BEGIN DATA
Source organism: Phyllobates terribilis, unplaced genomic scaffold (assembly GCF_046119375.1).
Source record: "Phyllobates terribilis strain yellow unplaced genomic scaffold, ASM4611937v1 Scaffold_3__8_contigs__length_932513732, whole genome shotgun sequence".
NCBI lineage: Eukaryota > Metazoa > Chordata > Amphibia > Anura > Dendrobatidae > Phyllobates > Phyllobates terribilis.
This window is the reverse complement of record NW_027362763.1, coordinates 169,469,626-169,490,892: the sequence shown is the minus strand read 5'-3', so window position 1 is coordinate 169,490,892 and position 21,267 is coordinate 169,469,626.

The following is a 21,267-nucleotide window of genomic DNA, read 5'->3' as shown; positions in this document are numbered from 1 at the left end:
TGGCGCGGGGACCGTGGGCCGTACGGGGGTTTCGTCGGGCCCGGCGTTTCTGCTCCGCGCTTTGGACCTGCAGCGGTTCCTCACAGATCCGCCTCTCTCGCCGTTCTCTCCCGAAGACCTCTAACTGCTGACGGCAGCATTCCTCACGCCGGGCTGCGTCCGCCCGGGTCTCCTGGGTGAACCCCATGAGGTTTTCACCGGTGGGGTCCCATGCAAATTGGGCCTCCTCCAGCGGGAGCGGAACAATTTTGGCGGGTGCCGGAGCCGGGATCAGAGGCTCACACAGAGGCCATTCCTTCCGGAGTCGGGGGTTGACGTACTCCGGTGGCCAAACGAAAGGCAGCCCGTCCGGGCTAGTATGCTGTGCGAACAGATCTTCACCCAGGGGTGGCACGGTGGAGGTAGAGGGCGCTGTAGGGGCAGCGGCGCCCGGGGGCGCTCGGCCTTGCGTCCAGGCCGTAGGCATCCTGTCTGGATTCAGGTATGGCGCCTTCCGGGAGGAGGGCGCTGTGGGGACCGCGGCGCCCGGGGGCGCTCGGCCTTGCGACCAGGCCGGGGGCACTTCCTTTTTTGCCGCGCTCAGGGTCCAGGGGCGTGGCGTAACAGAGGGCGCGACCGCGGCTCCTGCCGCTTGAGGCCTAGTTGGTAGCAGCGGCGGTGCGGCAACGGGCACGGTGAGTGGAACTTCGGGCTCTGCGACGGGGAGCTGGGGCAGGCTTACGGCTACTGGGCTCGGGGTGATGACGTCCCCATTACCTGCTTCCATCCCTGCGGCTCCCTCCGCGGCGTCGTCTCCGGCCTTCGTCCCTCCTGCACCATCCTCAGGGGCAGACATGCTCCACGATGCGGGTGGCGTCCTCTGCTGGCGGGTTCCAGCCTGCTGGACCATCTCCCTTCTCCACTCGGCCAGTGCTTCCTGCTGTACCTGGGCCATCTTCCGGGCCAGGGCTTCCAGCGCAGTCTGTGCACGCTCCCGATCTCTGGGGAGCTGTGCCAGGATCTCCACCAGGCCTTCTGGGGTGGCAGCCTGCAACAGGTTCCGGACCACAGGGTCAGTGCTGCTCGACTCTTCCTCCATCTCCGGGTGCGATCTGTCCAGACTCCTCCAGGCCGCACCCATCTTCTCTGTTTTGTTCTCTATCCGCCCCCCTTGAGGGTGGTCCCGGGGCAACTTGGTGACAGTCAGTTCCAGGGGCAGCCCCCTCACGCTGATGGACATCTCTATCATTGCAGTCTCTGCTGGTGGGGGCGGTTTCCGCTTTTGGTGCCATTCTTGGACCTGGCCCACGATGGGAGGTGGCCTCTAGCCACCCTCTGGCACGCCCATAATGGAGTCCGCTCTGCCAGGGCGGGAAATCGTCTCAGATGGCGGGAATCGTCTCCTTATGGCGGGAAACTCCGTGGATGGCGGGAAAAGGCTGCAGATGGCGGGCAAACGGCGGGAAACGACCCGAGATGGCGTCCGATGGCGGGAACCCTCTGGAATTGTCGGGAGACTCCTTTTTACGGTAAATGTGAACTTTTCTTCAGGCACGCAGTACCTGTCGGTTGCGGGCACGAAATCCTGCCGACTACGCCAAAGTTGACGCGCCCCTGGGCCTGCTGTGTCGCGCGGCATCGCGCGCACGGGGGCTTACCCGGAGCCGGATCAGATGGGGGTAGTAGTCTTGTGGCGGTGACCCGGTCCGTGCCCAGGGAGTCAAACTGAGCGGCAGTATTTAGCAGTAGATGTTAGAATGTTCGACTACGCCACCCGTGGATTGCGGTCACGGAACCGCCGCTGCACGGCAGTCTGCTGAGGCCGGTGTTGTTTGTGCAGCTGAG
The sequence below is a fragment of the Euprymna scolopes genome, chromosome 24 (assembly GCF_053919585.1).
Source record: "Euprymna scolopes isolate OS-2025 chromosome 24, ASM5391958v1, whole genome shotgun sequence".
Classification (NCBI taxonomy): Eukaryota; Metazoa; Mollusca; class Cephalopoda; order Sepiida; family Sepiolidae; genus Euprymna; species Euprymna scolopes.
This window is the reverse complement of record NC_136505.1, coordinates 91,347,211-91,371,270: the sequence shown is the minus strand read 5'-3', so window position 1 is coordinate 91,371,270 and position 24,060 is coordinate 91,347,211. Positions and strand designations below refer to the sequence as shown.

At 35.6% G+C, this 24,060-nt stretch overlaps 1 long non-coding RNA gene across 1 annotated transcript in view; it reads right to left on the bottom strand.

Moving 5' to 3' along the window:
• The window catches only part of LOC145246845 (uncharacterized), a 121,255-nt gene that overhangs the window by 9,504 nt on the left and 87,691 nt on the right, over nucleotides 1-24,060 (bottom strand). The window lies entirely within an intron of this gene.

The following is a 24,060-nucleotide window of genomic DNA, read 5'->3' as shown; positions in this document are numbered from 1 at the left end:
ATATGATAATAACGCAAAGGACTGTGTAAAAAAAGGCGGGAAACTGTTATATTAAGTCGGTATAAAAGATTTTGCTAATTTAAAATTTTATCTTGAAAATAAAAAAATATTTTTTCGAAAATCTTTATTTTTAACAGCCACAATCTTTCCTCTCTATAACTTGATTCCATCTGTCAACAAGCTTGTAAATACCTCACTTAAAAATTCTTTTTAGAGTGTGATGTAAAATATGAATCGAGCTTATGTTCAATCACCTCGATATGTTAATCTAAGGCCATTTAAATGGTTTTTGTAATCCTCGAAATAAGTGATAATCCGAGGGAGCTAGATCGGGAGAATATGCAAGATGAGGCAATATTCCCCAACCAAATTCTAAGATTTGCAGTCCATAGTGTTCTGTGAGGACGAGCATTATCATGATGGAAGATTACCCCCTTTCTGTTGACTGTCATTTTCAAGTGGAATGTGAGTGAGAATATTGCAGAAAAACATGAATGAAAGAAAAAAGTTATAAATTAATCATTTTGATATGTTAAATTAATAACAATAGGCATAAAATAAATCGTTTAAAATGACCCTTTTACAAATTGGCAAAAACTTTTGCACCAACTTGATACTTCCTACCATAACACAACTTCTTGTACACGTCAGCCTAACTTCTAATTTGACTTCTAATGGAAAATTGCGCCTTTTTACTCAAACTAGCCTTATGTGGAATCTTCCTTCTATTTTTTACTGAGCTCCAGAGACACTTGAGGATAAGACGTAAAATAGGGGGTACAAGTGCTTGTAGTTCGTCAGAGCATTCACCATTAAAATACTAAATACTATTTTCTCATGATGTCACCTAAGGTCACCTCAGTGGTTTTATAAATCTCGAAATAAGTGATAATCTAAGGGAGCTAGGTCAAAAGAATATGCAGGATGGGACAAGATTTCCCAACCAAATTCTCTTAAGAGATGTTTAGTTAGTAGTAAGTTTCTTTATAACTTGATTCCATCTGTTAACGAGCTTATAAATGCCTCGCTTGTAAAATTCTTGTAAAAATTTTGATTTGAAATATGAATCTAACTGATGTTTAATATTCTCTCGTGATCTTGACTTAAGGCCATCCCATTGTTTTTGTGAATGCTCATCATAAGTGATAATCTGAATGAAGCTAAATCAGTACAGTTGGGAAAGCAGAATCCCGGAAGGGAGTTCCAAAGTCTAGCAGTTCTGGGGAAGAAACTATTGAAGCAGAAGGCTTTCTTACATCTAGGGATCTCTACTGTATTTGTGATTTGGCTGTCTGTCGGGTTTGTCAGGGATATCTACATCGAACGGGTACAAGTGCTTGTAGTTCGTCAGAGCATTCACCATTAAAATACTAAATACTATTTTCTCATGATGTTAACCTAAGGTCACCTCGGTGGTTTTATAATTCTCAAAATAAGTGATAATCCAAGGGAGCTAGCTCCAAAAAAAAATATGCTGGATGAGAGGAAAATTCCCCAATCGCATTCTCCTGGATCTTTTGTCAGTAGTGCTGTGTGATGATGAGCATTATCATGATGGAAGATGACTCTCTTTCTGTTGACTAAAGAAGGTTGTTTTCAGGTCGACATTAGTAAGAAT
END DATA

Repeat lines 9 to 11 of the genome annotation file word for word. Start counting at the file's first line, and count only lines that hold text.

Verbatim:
Classification (NCBI taxonomy): Eukaryota; Metazoa; Mollusca; class Cephalopoda; order Sepiida; family Sepiolidae; genus Euprymna; species Euprymna scolopes.
This window is the reverse complement of record NC_136505.1, coordinates 91,347,211-91,371,270: the sequence shown is the minus strand read 5'-3', so window position 1 is coordinate 91,371,270 and position 24,060 is coordinate 91,347,211. Positions and strand designations below refer to the sequence as shown.

At 35.6% G+C, this 24,060-nt stretch overlaps 1 long non-coding RNA gene across 1 annotated transcript in view; it reads right to left on the bottom strand.